Oreo Games and Camp Food

Posted on: 02/24/09 8:39 AM | by Jonathan McKee

I want to take a moment to give a little shout out to Camp Orchard Hill, a small little camp  in Dallas, PA (yeah, that’s not a typo… there is a Dallas in Pennsylvania. It’s about 30 minutes from Scranton).

As you can imagine, I have been to quite a few camps. I limit my speaking to twice a month away from my family, but with about half of my engagements being camps or retreats, that’s still about 12 camps a year (that’s a lot of camp food). Camp Orchard Hill (COH) stands out in the crowd for several reasons:

1. The leadership – these guys are legit. They care about the kids’ spiritual transformation, and they also want the kids to have a good time. I’ve been at camps where “program” was too heavy. I’ve been at others where the spiritual impact is minimal. This camp provides fun and spiritual transformation.

2. The food- yes… most camp food stinks! But at COH, Lisa is in the kitchen making food that you’ve never tasted at a camp! I’m not kidding. The kids really notice.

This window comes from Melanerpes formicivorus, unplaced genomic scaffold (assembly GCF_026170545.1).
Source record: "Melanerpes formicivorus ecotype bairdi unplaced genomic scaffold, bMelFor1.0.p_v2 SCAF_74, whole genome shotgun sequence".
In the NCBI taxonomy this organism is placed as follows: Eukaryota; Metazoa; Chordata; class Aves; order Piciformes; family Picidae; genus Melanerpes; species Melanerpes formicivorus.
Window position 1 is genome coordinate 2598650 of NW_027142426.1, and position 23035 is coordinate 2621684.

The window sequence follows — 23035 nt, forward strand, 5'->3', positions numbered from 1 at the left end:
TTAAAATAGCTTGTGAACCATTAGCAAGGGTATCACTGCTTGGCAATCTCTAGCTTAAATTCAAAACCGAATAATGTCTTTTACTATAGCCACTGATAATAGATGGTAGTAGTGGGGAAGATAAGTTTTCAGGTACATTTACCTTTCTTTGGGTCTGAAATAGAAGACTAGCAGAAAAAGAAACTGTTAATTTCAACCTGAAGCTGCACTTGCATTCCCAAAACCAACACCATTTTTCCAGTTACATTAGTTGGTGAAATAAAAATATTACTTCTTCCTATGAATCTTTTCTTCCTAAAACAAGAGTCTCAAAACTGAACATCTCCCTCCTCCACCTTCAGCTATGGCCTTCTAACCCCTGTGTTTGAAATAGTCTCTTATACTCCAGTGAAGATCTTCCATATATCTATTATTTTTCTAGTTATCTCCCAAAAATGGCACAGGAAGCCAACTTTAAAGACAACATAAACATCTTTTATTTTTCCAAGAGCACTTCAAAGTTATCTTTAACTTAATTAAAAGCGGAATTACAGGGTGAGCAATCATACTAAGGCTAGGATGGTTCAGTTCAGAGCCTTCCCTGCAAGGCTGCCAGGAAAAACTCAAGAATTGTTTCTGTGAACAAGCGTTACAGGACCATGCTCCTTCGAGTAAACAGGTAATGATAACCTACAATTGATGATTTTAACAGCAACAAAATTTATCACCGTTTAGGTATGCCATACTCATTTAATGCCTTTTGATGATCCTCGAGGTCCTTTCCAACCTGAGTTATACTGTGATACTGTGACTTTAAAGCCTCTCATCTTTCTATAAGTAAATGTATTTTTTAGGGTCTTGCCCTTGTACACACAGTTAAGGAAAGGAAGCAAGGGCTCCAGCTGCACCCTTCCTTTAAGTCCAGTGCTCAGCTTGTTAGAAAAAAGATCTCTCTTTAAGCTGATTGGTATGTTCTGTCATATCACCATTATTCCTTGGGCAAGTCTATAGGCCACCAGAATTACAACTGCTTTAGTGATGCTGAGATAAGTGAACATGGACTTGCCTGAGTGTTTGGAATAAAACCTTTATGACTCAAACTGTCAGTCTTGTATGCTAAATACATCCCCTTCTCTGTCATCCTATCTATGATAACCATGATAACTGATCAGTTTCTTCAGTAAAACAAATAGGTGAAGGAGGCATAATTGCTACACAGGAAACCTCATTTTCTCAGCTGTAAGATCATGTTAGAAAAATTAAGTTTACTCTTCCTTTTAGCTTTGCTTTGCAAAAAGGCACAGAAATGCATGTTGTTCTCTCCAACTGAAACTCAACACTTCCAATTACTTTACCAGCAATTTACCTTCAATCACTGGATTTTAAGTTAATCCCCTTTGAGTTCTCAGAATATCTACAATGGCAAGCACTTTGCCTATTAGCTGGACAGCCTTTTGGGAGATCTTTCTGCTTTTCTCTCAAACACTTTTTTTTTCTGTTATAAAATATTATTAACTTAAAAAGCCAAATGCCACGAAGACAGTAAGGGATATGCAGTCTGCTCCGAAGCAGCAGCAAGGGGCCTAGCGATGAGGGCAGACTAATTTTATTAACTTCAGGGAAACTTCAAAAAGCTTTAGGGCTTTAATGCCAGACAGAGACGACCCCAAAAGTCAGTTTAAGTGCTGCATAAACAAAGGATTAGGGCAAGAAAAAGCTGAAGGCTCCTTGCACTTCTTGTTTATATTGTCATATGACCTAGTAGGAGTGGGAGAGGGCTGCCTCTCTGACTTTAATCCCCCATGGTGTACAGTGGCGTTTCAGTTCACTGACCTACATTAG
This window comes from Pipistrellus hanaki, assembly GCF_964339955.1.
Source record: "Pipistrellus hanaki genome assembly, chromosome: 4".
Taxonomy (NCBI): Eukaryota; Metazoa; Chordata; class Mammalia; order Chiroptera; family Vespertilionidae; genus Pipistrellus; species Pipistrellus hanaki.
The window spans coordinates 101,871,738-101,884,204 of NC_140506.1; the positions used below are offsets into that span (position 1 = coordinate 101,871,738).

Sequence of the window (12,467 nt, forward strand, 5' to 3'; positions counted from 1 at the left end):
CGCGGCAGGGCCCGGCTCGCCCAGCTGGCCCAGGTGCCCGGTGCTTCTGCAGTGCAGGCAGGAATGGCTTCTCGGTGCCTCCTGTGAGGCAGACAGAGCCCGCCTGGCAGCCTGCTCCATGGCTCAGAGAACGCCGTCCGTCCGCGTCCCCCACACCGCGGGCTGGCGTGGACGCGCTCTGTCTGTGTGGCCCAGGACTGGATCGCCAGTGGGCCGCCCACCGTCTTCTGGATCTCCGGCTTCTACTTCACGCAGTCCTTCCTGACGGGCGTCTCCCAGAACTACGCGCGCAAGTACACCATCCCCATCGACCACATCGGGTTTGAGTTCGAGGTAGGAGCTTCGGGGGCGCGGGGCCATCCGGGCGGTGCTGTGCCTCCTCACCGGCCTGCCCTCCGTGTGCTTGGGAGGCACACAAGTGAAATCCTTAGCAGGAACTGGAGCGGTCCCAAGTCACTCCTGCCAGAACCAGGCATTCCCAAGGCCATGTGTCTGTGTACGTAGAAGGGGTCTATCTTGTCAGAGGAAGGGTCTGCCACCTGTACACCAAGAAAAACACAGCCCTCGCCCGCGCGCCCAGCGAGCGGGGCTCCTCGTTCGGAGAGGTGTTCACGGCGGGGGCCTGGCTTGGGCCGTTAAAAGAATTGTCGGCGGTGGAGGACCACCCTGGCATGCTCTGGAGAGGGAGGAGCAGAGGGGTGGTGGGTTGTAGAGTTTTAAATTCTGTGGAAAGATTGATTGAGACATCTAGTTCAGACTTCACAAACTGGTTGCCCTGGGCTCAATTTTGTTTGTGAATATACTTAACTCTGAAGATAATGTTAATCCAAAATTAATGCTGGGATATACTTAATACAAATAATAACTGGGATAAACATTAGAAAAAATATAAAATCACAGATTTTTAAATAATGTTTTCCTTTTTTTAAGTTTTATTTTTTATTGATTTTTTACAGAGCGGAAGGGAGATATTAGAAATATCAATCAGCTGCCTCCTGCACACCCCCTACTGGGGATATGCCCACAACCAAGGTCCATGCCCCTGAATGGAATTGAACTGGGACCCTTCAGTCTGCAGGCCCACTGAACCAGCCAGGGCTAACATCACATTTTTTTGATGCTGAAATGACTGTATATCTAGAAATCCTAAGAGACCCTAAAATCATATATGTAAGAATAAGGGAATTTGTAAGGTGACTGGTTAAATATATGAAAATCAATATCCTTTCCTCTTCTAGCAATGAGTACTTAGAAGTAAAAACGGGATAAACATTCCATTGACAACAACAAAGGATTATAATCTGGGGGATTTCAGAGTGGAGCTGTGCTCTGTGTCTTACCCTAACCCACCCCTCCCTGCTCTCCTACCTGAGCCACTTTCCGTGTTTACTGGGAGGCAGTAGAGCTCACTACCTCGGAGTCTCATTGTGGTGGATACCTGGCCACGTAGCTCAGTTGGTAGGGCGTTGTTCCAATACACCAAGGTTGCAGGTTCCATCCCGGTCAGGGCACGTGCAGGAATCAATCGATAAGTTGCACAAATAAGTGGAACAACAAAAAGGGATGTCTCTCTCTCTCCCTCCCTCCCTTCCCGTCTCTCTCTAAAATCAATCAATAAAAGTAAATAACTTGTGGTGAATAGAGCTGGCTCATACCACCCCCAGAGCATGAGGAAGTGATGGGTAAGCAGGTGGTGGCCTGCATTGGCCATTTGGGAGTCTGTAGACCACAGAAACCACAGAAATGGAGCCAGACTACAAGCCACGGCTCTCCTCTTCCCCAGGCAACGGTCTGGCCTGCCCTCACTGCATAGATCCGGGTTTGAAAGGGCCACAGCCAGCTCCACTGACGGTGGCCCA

3. Activities- these guys provide activity options nonstop. (this is especially great for middle school) Even during lunch they run little “Up Front Games” in the cafeteria. Kids loved it. This last weekend a game called OREO HEAD was a big hit. I’ve seen this game on my site before, but had never seen it done. It was hilarious.  A kid gets an open faced Oreo stuck to his head, and without using their hands, they have to contort their faces to maneuver the Oreo down to their face and mouth. Funny stuff.

I’ve bragged about camps before. You’ve heard me brag about Timberlee (East Troy, WI) in several podcasts, and I’ve also bragged about Redwood Alliance on the West Coast (also great food). I have to add Camp Orchard Hill to the list of my favorites. Funny… their facility is actually small (they are growing- building some new facilities right now) … nothing fancy. They can only handle small groups- just a couple hundred kids. But I find that the “camp experience” is so much more than cabins and fancy dining halls. Leadership means everything.

Why We Need Change in Youth Ministry

Posted on: 11/24/08 9:41 AM | by Jonathan McKee

A couple weeks ago we launched a new podcast– one where my buddy Brandon and I interviewed Mark Oestreicher (CEO of Youth Specialties) about his new book, Youth Ministry 3.0